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TUESDAY, March 5 — A private firm co-owned by Ingham County Undersheriff Andrew Bouck will be paid up to $33,000 by the county this year, partly to provide training for deputies within his own department.
A longstanding contract between the Ingham County Sheriff’s Office and MACNLOW Associates has helped provide annual training to local first responders for more than 20 years. And despite concerns about a possible conflict of interests, the deal again passed through the county Board of Commissioners last week.
Bouck and his sister, Kristen Kemp, bought the company in 2013, according to its website. The firm has provided a wide array of developmental classes for local emergency personnel for decades, all covered on the county’s dime. Bouck, a former East Lansing Police officer, has worked as an instructor there since 2003.
After Bouck took over, Sheriff Scott Wriggelsworth made it a habit to clearly outline the undersheriff’s “small pecuniary interest” to county commissioners before the deal was renewed each year. He again maintained that Bouck had properly separated himself from his own business dealings and offered the best bang for the buck.
“Although there are other options for similar training, maintaining this contract is in the best interest of the county as a whole to best serve its residents,” Wrigglesworth noted in a recent memorandum to commissioners. “The negative financial impact to the county, if we discontinued this contract, would be sizable.”
Wriggelsworth said Bouck also won’t earn a direct paycheck through the contract. Those profits, instead, will be used to cover the debt that Bouck incurred when he first purchased the company from McKinnon. Bouck, for his part, declined to comment. Attempts to reach Kemp for clarification were unsuccessful.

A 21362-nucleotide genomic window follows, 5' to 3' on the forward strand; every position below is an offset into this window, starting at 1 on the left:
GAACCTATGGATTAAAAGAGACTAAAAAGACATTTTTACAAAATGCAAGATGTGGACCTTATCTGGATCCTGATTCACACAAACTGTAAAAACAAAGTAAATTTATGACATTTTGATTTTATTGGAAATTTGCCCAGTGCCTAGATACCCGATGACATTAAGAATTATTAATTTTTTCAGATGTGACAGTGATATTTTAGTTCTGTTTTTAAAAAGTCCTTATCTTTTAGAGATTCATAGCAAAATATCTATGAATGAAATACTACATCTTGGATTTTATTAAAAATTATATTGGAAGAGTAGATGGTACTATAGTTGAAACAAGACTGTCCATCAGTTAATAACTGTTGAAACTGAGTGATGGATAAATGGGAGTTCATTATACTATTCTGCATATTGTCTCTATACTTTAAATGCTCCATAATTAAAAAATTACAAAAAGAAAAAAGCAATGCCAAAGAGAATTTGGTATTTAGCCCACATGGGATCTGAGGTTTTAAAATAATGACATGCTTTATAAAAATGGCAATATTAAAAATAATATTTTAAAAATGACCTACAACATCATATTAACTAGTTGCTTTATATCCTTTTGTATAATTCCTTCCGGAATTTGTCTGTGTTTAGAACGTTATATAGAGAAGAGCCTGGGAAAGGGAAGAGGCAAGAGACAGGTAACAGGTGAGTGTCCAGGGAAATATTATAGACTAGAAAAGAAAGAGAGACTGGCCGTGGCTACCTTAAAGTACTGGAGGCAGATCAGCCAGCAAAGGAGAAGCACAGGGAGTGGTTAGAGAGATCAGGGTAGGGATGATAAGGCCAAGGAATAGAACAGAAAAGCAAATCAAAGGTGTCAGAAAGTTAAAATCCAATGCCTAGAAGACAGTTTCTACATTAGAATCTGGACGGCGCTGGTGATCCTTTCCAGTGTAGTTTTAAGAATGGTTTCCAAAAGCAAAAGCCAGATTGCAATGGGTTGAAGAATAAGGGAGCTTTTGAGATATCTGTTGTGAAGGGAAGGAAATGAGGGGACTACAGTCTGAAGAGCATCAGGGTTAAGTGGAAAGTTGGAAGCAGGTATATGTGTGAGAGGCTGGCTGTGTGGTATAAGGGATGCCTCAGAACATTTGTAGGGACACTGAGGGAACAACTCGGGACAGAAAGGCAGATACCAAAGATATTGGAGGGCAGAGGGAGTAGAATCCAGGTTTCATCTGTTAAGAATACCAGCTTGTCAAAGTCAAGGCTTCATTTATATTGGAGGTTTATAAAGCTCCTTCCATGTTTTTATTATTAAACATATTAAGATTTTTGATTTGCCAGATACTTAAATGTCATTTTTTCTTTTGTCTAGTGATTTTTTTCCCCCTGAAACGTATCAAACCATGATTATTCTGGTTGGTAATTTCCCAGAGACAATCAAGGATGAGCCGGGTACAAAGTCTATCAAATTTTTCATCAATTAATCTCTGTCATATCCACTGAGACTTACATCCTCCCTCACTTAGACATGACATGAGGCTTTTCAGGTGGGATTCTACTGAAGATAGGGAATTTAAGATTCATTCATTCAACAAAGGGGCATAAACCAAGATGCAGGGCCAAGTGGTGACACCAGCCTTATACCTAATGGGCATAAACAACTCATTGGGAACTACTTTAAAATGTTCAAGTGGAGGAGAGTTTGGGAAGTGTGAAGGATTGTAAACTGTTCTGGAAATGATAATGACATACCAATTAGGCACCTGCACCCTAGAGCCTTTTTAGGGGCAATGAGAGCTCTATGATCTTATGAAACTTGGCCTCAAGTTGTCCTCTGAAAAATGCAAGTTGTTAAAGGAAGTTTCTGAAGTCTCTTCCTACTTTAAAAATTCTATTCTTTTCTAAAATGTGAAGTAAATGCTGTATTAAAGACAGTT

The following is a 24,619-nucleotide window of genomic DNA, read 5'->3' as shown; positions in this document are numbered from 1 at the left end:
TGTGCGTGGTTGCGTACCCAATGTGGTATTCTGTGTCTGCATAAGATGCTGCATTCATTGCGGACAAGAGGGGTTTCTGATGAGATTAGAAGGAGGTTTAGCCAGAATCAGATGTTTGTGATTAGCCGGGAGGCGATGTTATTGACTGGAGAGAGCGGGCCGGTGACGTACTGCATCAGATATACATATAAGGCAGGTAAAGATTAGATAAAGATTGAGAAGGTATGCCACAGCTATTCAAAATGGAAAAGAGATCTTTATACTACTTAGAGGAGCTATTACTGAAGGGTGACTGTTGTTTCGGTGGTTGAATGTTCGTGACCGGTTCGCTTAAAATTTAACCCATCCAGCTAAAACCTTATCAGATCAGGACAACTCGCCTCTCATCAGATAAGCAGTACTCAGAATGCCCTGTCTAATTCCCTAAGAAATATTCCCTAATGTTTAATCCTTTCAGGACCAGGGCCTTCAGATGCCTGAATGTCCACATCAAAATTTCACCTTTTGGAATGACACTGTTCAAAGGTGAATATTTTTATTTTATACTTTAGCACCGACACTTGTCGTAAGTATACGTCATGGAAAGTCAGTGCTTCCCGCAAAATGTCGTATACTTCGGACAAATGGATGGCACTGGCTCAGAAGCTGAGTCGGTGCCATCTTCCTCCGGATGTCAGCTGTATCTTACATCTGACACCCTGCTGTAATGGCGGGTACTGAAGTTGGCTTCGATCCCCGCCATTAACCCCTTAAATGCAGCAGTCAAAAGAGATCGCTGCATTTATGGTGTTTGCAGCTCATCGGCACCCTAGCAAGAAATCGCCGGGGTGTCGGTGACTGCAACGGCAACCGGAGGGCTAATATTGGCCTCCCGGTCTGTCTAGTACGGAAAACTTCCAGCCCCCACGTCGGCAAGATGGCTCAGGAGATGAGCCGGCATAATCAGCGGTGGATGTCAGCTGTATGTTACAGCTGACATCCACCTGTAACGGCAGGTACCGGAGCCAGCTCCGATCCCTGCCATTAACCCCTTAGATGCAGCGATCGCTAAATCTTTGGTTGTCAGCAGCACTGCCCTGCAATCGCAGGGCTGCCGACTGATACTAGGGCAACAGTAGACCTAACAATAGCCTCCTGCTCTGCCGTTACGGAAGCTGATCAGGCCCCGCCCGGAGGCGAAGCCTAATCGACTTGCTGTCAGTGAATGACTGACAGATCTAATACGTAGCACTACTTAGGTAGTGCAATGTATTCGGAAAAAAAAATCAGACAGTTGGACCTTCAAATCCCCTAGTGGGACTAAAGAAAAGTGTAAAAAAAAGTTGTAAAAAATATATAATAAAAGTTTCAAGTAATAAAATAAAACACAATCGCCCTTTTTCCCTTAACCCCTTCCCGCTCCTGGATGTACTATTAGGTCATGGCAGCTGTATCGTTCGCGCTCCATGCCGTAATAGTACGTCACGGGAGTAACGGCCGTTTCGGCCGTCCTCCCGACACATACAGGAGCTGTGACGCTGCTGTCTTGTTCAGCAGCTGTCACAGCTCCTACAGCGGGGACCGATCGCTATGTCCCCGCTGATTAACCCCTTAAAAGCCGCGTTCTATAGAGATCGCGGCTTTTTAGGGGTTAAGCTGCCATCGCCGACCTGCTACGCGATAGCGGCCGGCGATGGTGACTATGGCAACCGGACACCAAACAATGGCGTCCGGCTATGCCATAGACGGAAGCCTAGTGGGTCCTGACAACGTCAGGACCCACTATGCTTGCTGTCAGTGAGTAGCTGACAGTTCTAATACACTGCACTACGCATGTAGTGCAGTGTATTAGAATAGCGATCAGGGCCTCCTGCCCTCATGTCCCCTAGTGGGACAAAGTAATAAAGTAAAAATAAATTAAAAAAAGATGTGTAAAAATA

Some commissioners objected to the continued relationship before it ultimately passed by an 8-4 vote on Feb. 26.
“I have concerns about this contract with the undersheriff’s company,” explained Commissioner Derrell Slaughter. “I understand it was cleared and necessary disclosures have been made, I just feel uncomfortable voting on this particular contract. I have some concerns. I’m not comfortable supporting this one right now.”
Commissioner Carol Koenig was also not “completely comfortable” supporting the deal for another year. Commissioners Thomas Morgan and Chris Trubac also voted against the contract.
The Sheriff’s Office didn’t engage a formal bidding process for the contract, Wriggelsworth noted. He previously called MACNLOW the most affordable and convenient option available, especially because the training occurs in Mason. Any others would invariable include added travel expenses, he suggested during a previous interview.
Course offerings include active shooter training, classes on implicit bias, stress and time management, media relations, verbal de-escalation and dozens of other options. The cost per person for each of the classes ranges from $275 to $699, depending on the intensity of the coursework, according to county-provided documents.
MACNLOW could charge up to $33,000 but officials also emphasized the total bill will likely be much lower. Last year, for instance, MACNLOW charged less than $20,000 for its countywide emergency training services.
“For us, they have a proven track record of providing excellent training for law enforcement officers in the area,” Commission Chairman Bryan Crenshaw said previously. “We’re satisfied with the statements and the sign off that the undersheriff won’t be involved in the operations or the direct profits of this contract.
“There’s no real conflict.”
Regardless of the potential cost savings with MACNLOW compared to the competition, Wriggelsworth said his department won’t attempt to pursue another contract with Bouck’s company next year — especially given the perception of ethical concerns recently raised by a few county commissioners at last week’s meeting.
Bouck earns an annual salary of about $108,000, according to county human resources officials.